Background information for students
Alan Fraser Fry was born in Sydney in 1895. He enlisted in December 1914 and left Australia in February 1915 with the 13th Battalion on board the transport "Seang Bee". He remained in Egypt in hospital with influenza and malaria while the Battalion went on to Gallipoli. He was invalided back to Australia and returned to Egypt with the 10th reinforcements, 13th Battalion in late 1915. Alan Fry reached France in June 1916; he was wounded on the 13 August and died the following day at the South Midland Clearing Station, Warloy.
Dene Barrett Fry was born in Sydney in 1893. A keen amateur naturalist since boyhood, he joined the Australian Museum as a cadet in 1908 and studied zoology at Sydney Technical College; he was a member of the Linnean Society of NSW and the Australasian Ornithologists' Union. He left the Museum in 1914 to study science at Sydney University and was appointed Junior Demonstrator in Zoology in 1915, but left the University in May to enlist with the Australian Imperial Forces. After one voyage to England and Egypt with the Army Medical Corps he transferred to the Infantry in 1916. He trained at Liverpool and Duntroon and left Sydney in August 1916 with the reinforcements to the 3rd Battalion on board the transport "Wiltshire". Dene Fry was killed in action at Hermies, France, 9 April 1917.
Their much younger brother James Rollo Fry (known by his family as Rollo and, later, Bill) would join the RAAF in World War II and on the 13 June 1944, returning from a bombing raid in Germany, Bill Fry and all the crew were killed when their aircraft was shot down over Holland.
Use the sources provided, your own knowledge and other sources to answer the following questions.
- What do we know about Alan and Dene Fry from this collection of sources?
- What was the attitude of the Fry brothers to joining the armed forces?
- Did their attitude change during the course of the war?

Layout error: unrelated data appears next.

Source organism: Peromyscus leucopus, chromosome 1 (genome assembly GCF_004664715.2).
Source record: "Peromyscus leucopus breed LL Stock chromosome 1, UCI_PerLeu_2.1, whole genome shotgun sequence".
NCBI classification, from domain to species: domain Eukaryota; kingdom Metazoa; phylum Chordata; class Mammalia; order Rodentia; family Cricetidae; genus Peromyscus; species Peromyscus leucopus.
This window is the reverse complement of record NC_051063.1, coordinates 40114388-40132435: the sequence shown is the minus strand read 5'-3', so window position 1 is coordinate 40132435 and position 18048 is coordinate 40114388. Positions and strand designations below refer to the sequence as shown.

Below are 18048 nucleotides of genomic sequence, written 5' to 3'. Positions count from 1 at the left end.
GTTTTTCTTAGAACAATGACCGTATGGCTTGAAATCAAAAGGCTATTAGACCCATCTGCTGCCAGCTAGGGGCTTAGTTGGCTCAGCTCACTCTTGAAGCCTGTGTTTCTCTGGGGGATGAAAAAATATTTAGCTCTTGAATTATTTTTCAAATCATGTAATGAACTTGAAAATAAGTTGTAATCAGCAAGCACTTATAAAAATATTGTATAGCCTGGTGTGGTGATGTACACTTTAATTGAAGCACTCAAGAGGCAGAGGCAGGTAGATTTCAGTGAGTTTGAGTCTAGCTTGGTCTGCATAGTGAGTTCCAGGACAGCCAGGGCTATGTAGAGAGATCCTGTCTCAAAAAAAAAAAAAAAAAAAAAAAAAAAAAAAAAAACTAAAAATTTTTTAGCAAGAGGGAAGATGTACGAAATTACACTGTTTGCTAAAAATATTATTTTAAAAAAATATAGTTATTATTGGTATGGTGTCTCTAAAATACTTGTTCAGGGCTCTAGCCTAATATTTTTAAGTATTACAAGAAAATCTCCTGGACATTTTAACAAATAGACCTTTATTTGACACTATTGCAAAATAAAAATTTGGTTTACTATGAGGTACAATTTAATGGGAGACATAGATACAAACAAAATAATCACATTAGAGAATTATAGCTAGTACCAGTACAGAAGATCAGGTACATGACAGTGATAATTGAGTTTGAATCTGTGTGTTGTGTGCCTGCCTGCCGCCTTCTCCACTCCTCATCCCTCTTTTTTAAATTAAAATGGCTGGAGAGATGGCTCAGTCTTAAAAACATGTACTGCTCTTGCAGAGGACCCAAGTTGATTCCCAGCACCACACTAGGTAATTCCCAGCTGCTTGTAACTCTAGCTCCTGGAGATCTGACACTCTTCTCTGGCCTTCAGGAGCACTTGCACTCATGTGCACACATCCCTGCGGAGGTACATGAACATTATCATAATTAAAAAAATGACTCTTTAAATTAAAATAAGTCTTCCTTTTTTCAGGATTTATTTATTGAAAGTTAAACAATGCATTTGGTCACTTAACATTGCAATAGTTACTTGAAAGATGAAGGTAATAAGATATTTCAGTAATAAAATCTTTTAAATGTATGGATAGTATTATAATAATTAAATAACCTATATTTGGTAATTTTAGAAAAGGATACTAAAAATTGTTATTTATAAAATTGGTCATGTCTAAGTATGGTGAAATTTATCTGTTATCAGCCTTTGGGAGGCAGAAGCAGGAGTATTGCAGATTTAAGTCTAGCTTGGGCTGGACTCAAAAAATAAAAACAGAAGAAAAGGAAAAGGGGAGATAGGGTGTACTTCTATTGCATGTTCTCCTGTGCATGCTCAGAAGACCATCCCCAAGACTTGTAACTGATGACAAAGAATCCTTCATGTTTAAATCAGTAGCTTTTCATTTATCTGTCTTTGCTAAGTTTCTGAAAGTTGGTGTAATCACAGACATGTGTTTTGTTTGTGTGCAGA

- How do you think the Fry brothers will be remembered by their family and friends?
The Making of the Modern World
Depth Study 3 Australians at War:World Wars I and II (1914-1918, 1939-1945)
The making of the modern world from 1750 to 1918. It was a period of industrialisation and rapid change in the ways people lived, worked and thought. It was an era of nationalism and imperialism, and the colonisation of Australia was part of the expansion of European power. The period culminated in World War I (1914 - 1918) and World War II (1939 - 1945)
An overview of the causes of the wars, why men enlisted and where Australians fought (ACDSEH021, ACDSEH095, ACDSEH024)
- explain why Australians enlisted to fight in both wars
Significant events and the experiences of Australians at war (ACDSEH108) using sources, students investigate the following features of each war:
- a specific campaign, eg the Western Front 1916 and the New Guinea campaign 1942
- a specific event/incident, eg the Battle of Hamel 1918 and the Fall of Singapore 1942
Significance of the wars to Australia (ACDSEH110)
- explain the impact of the wars on returned soldiers/civilians
HT5-5 identifies and evaluates the usefulness of sources in the historical inquiry process
HT5-7 explains different contexts, perspectives and interpretations of the modern world and Australia
HT5-9 applies a range of relevant historical terms and concepts when communicating an understanding of the past
HT5-10 selects and uses appropriate oral, written, visual and digital forms to communicate effectively about the past for different audiences
|Comprehension: chronology, terms and concepts
Analysis and use of sources
Perspectives and interpretations
Explanation and communication
|Cause and effect
LEARNING ACROSS THE CURRICULUM